The weekly GameIndustry.biz newsletter that arrived in my inbox this morning was all about the future of the TV, and how its hyper-connected online future relates to gaming as a whole (widgets, streaming, the cloud, oh my!). It was a fascinating read, but I couldn’t help but think about Nintendo the whole time.
Why? Well, because, at least with the Wii (and with the new DSi), Nintendo seems dead-set on making the console converge with the television. “Channels” were only the very basic beginning. In Japan, the next steps, while still basic and crude, are already happening with TV network partnerships and cable guides. It’s all a bit primitive now, but I can see the lattice coalescing before my eyes, and I have no doubt that with its incredible install base, powerful brand, and mainstream acceptance, Nintendo and the true Wii 2.0 will be an incredibly connected online beast for the masses. What we see now is simply the fish growing legs and struggling to crawl up the beach.
Obviously both Sony and Microsoft have pretty connected little consoles themselves, and I don’t doubt that online is the dominant part of their long term strategies (bye-bye physical media!). However, while we can’t write them off, nor should we, I believe it’s Nintendo that is uniquely positioned to capitalize on the coming and inevitable TV paradigm shift. Conveniently for Nintendo, tomorrow’s online TVs won’t have much of an appetite for memory-eating, bandwidth-hogging HD titles. They also won’t be the realm of the technophile or audiophile, because for any such technology of system to survive, it’s going to need more than a niche audience.
These won’t be videogames in the sense that the Xbox 360 and the PS3 play them, of course. Intelligent television devices will be thin clients, heavily reliant on the network for their content. At best, we’re probably talking about TVs which are capable of executing some form of scripted content like Macromedia’s Flash or Microsoft’s Silverlight – perhaps a restricted form of Java, at a push. Rich, graphically intensive games will remain the domain of dedicated console devices.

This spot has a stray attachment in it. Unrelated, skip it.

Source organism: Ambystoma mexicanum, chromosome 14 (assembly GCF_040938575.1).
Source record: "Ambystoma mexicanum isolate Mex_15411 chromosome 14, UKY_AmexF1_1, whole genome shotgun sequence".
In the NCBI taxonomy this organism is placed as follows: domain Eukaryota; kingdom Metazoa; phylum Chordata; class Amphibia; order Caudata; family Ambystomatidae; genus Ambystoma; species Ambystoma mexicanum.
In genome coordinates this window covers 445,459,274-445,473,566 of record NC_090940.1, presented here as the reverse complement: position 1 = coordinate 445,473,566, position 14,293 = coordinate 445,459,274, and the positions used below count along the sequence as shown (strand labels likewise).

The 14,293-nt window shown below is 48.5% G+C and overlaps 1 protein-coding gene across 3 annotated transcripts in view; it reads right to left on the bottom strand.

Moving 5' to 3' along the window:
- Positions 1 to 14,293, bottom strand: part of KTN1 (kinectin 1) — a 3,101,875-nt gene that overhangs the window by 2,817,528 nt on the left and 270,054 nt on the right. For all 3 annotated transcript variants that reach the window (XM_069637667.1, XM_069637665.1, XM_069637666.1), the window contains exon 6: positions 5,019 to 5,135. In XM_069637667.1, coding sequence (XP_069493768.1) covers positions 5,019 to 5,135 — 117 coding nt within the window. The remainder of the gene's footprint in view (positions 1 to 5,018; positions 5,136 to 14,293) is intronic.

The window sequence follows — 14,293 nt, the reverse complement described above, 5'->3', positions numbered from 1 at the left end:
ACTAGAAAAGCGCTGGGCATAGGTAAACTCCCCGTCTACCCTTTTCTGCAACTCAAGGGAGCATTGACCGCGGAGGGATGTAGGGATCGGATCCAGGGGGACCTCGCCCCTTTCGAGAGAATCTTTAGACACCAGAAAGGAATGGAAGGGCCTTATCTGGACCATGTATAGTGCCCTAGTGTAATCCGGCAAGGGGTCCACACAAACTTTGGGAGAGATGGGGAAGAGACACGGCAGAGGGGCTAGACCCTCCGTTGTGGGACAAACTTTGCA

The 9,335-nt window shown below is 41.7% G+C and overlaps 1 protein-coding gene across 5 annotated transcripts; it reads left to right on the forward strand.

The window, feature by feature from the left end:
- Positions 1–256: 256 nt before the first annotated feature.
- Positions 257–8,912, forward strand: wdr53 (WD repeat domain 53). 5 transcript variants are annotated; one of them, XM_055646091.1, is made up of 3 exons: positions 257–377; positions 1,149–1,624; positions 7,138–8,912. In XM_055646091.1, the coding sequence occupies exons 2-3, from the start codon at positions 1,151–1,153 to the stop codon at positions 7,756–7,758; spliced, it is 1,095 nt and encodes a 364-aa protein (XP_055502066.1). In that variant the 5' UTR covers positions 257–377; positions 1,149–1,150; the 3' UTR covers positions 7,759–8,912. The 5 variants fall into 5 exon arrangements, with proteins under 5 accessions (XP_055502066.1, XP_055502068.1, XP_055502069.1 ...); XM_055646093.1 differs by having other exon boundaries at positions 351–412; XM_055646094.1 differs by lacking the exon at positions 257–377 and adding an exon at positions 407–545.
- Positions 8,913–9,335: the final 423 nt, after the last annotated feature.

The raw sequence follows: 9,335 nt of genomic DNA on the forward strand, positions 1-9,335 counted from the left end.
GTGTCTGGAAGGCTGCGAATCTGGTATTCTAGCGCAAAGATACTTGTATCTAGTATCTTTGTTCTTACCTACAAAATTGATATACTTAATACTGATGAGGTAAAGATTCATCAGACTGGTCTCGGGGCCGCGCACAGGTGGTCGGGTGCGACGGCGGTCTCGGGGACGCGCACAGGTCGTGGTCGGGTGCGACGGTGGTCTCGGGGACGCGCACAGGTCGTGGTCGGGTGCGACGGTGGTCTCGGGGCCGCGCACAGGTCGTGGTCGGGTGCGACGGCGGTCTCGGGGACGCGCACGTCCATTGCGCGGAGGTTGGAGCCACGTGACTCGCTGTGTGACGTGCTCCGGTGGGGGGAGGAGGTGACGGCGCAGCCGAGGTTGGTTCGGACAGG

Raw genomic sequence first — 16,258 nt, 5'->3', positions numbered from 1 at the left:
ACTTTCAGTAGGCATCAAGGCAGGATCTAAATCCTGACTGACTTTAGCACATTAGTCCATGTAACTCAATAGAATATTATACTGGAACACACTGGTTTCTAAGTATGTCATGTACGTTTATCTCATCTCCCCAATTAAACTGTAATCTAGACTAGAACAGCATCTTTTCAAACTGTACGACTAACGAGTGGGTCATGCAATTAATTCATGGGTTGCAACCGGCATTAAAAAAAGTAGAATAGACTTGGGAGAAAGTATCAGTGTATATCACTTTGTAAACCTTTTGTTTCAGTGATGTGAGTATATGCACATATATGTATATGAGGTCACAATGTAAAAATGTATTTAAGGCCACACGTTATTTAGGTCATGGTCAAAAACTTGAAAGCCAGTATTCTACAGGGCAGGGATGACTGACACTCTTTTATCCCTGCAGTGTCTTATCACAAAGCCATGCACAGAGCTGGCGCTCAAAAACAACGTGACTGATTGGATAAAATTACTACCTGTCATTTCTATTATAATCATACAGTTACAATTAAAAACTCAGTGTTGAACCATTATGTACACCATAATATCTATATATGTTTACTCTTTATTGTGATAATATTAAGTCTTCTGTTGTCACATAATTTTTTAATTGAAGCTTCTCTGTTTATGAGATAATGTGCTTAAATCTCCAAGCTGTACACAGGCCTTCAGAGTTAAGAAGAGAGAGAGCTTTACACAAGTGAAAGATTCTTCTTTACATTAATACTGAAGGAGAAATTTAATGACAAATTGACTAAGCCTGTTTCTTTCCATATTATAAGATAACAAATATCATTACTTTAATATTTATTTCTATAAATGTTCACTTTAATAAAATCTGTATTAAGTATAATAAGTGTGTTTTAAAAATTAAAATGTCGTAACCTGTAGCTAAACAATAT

However, if the past three or four years have taught the videogames industry anything, it’s that not every consumer necessarily wants or needs their entertainment to look like Gears of War or Killzone 2. The Wii and the DS, and latterly the iPhone, have shown that low-tech “disruptive” devices can make significant strides in the market, challenging game creators to rethink their perception of how games work in order to wring great experiences from systems whose abilities are far from cutting edge.
Think about it. Nintendo’s strategy, while incredibly disruptive, and responsible for creating and cultivating millions of new interactive entertainment lovers (Nintendo would say it’s the company literally keeping the industry recession-proof at the moment), was a fairly obvious one. They wore their intentions proudly on their sleeves, hidden from no one, even though at first their aspirations drew a fair share of snickers, spite and hatred from the peanut gallery press. They wanted to reach the un-reachable, entice back veteran 1980’s gamers, and even pick off a few of those more passionate game-playing aficionados along the way. They wanted to show that the market (the consumers) were, mostly, tired of the arms race. Tired of technical specs leading press release, burying everything else. Tired of consoles that were, while pretty to look at, lacked the kind of substance necessary to make consoles profitable. And so far Nintendo has done this and more.
What’s the next logical step? Not a console, necessarily, but a delivery system. An “experience.” I imagine it could look a lot like the Wii Home screen, with all those little channels we both love and hate. I very much doubt Nintendo did not know what it was doing when it set up this interface the way it did. As they did with the Wiimote, Nintendo sought to infiltrate the home with something approachable and familiar. Hence, Channels, remotes and pointers. Intuitiveness. Their UI needs no instruction book (although understanding Friend Codes might).
But as GameIndustry notes, the hurdle for this “next generation” of gaming, sorry interactive entertainment, is not a technological one (many cutting edge TVs today have ethernet ports, etc). It’s a commercial one, and it’s a problem you can see in real-time today with the likes of Hulu, online network TV streaming, and Netflix. Cable companies, et al, are hesitant to provide online content, and this new games hub, provided via your TV, will be no exception.
So I guess the idea of a next generation Nintendo “console,” beyond the Wii, is a bit of a misnomer. The Wii has legs, just as its low-powered no frills NES forefather did, and I see it lasting well into the next decade. This is thanks in part to the shot-in-the-arm provided by MotionPlus, and also thanks to the DSi-style “pseudo-refreshes” that are sure to come to the system too. But after that, as TVs change into something glorious (“Permanently hooked into your high speed internet line, it will be a media streaming device, a content aggregator, an application platform” says GI.biz), I predict Nintendo will already have partnerships and services in place to meet them. It’s already happening in Japan, and by that time the Wii could very well be the best-selling console of all time.
The Balance Board will still only have one game worth playing, of course, but that’s a given.